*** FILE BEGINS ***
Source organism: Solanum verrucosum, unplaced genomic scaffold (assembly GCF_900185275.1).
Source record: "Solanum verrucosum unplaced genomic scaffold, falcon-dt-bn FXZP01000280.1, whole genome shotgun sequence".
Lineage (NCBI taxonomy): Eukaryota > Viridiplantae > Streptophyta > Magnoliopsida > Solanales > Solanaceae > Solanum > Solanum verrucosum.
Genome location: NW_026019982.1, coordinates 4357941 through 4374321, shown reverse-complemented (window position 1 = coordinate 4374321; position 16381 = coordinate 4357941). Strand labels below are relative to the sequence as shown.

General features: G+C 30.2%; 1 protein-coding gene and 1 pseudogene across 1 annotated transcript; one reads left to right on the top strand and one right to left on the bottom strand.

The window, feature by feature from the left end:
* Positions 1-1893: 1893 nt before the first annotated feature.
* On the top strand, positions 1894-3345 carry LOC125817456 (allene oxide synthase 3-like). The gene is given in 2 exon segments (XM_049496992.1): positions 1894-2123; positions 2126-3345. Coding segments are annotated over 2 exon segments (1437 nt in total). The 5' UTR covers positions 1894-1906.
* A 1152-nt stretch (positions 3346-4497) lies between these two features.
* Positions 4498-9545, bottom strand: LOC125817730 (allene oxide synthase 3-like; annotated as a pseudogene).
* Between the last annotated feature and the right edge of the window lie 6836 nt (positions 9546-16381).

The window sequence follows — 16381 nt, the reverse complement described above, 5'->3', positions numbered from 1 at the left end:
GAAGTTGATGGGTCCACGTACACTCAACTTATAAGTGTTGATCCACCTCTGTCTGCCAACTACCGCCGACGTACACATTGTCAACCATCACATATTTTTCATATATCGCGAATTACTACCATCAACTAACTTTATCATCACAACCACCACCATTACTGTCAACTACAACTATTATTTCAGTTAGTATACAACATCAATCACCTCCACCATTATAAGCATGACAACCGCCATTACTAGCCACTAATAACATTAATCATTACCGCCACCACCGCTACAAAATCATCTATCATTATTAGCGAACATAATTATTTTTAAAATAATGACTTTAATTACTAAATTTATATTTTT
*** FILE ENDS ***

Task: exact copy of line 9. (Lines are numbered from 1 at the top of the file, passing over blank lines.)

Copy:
* A 1152-nt stretch (positions 3346-4497) lies between these two features.